Rotating Scrum Master

I work with what is now a fairly mature and highly functional scrum team.     Back when we started, we were working with a consultant on a set of technical issues, and along the way he suggested we allow anyone in the team to serve as scrum master.

I initially had some concerns about this.  In my CSM training a few years back we talked about the development of the team – the forming, storming, norming, performing thing –  and how changes of any kind (additions to the team, removing people, etc) would impact the team dynamic and potentially push the team back into an earlier stage of development.  I also had past experience as scrum master for a couple of years, and we never even considered rotating at that point, so I just never really thought about it.

So when we started, we named a scrum master and proceeded.   Along the way, that scrum master started getting the itch to do ‘real’ work again, so we had someone else try it.   18 months later, almost everyone has rotated through the position, and it’s worked out very well.


  • The scrum master doesn’t get bored.
  • Everyone gets a chance to try something new.
  • The team is reminded what it’s like to be the scrum master.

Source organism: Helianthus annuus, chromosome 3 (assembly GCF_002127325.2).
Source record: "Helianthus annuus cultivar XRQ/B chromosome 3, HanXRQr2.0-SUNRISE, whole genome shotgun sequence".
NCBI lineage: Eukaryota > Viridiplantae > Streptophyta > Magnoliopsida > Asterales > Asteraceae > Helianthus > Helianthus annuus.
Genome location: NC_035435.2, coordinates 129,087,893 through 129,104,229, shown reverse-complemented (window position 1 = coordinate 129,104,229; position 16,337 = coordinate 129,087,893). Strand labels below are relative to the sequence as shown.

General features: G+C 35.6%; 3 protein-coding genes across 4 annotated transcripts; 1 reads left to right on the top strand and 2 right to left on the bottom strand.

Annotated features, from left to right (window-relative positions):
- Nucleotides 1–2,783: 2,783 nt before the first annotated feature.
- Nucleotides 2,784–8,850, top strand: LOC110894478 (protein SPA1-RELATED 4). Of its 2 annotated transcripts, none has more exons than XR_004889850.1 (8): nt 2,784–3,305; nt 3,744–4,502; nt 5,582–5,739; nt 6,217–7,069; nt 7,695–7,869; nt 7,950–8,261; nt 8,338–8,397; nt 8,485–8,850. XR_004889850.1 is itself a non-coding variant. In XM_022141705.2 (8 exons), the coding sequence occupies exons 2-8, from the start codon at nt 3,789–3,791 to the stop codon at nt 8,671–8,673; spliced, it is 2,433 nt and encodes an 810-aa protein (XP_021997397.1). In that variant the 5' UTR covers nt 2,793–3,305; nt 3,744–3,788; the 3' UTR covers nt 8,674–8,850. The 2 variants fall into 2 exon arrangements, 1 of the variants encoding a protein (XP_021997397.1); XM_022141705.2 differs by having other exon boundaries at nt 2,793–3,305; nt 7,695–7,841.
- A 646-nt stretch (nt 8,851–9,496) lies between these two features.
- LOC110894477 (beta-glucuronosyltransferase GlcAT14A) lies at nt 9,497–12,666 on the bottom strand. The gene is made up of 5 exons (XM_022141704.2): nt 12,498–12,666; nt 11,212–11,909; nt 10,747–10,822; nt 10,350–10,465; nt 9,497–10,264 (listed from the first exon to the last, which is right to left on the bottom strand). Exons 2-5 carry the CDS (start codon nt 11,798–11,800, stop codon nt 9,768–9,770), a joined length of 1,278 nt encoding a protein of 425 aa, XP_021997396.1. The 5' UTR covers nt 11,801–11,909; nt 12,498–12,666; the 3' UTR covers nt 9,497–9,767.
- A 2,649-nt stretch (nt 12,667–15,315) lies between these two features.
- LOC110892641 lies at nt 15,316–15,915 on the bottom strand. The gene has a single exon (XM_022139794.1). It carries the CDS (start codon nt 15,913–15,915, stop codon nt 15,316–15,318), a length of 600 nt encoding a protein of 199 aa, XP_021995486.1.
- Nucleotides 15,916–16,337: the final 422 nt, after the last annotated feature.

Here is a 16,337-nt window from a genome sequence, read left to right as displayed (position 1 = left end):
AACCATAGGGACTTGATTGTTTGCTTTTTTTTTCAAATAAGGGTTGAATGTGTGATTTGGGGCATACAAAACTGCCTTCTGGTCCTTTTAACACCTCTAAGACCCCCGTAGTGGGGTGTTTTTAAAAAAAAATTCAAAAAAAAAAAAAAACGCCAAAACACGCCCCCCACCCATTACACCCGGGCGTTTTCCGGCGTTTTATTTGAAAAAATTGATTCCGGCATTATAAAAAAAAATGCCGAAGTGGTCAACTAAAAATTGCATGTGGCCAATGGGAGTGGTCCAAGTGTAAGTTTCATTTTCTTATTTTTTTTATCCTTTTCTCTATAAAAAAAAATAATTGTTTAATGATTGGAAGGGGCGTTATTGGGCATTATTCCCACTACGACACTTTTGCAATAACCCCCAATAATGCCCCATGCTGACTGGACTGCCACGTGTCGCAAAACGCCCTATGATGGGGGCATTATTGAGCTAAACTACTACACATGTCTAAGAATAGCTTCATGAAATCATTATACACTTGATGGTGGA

• The scrum master is reminded what it’s like to be a delivery team member.
  • Rotating the role tends to create some good team bonding opportunities.


  • The only real con I saw was some of the less tenured people didn’t really know who to go to – how to remove obstacles, so they needed some help.   For the most part though the team helped them with that, and it ended up providing good learning opportunities all around, so it was a good investment overall.

If you’re thinking about it, give it a try.  I wish I had tried it earlier.

2 thoughts on “Rotating Scrum Master

  1. This is what we do at my current job. It’s pretty great. It gives junior developers a chance to step up and get some real experience and challenges senior developers to find other ways of showing leadership. In addition, everyone has their own thing to add to the process and improve it in some way.

  2. After doing this for about 3 years, I’ve changed my opinion about this practice. Someone on my team pointed out that some of our struggles may be due to this – we aren’t really doing the role justice by rotating people through it. I could see trying it again in the future, with less frequency, after a full time SM grows to the point where everyone on the team knows what a good, effective SM looks like. But until we have that widespread knowledge, I think rotating has really just been holding us back.

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